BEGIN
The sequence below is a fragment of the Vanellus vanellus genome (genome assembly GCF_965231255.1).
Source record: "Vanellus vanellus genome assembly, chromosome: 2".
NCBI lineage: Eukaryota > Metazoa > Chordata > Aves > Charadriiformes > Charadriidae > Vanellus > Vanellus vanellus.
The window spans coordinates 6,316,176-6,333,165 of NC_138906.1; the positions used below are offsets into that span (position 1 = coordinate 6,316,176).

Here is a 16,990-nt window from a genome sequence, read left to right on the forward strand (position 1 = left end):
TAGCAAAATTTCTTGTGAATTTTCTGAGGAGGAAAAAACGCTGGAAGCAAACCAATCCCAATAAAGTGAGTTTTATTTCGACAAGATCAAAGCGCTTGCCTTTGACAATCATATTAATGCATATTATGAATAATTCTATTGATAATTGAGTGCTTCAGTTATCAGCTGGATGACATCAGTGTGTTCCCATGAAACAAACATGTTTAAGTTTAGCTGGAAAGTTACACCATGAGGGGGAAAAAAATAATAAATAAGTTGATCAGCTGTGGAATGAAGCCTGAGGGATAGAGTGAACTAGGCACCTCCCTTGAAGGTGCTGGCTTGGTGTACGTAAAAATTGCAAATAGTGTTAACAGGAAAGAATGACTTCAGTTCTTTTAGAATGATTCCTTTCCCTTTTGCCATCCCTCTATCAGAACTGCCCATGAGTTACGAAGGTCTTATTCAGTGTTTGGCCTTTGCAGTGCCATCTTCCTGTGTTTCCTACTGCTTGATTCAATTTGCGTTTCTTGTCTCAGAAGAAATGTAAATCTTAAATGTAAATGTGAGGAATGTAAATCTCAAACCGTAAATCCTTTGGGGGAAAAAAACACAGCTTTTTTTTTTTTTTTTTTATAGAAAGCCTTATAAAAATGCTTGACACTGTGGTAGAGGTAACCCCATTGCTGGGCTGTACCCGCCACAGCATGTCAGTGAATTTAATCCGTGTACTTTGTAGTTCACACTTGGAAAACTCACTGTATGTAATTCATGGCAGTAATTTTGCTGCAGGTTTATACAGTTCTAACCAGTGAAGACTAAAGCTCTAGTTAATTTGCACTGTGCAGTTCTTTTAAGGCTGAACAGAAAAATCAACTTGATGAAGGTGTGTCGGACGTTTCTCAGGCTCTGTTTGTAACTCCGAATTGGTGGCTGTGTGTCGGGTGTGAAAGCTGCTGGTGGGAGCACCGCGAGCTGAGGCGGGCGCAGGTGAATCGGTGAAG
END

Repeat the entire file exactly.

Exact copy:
The sequence below is a fragment of the Vanellus vanellus genome (genome assembly GCF_965231255.1).
Source record: "Vanellus vanellus genome assembly, chromosome: 2".
NCBI lineage: Eukaryota > Metazoa > Chordata > Aves > Charadriiformes > Charadriidae > Vanellus > Vanellus vanellus.
The window spans coordinates 6,316,176-6,333,165 of NC_138906.1; the positions used below are offsets into that span (position 1 = coordinate 6,316,176).

Here is a 16,990-nt window from a genome sequence, read left to right on the forward strand (position 1 = left end):
TAGCAAAATTTCTTGTGAATTTTCTGAGGAGGAAAAAACGCTGGAAGCAAACCAATCCCAATAAAGTGAGTTTTATTTCGACAAGATCAAAGCGCTTGCCTTTGACAATCATATTAATGCATATTATGAATAATTCTATTGATAATTGAGTGCTTCAGTTATCAGCTGGATGACATCAGTGTGTTCCCATGAAACAAACATGTTTAAGTTTAGCTGGAAAGTTACACCATGAGGGGGAAAAAAATAATAAATAAGTTGATCAGCTGTGGAATGAAGCCTGAGGGATAGAGTGAACTAGGCACCTCCCTTGAAGGTGCTGGCTTGGTGTACGTAAAAATTGCAAATAGTGTTAACAGGAAAGAATGACTTCAGTTCTTTTAGAATGATTCCTTTCCCTTTTGCCATCCCTCTATCAGAACTGCCCATGAGTTACGAAGGTCTTATTCAGTGTTTGGCCTTTGCAGTGCCATCTTCCTGTGTTTCCTACTGCTTGATTCAATTTGCGTTTCTTGTCTCAGAAGAAATGTAAATCTTAAATGTAAATGTGAGGAATGTAAATCTCAAACCGTAAATCCTTTGGGGGAAAAAAACACAGCTTTTTTTTTTTTTTTTTTATAGAAAGCCTTATAAAAATGCTTGACACTGTGGTAGAGGTAACCCCATTGCTGGGCTGTACCCGCCACAGCATGTCAGTGAATTTAATCCGTGTACTTTGTAGTTCACACTTGGAAAACTCACTGTATGTAATTCATGGCAGTAATTTTGCTGCAGGTTTATACAGTTCTAACCAGTGAAGACTAAAGCTCTAGTTAATTTGCACTGTGCAGTTCTTTTAAGGCTGAACAGAAAAATCAACTTGATGAAGGTGTGTCGGACGTTTCTCAGGCTCTGTTTGTAACTCCGAATTGGTGGCTGTGTGTCGGGTGTGAAAGCTGCTGGTGGGAGCACCGCGAGCTGAGGCGGGCGCAGGTGAATCGGTGAAG